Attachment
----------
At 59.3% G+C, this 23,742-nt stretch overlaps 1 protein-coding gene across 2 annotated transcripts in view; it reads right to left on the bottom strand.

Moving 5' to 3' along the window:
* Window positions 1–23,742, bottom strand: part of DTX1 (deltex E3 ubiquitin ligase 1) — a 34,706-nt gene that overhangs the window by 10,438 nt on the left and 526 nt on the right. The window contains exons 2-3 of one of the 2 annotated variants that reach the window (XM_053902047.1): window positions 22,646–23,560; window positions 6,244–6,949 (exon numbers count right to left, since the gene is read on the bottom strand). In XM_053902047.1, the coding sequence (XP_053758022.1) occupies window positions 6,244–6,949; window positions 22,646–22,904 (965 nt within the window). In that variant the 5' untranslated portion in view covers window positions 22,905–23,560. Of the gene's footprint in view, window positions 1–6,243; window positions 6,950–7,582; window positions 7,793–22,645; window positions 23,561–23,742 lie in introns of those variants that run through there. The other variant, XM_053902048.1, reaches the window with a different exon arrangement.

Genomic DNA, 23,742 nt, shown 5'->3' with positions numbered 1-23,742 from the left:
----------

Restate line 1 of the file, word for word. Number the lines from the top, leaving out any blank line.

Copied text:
At 59.3% G+C, this 23,742-nt stretch overlaps 1 protein-coding gene across 2 annotated transcripts in view; it reads right to left on the bottom strand.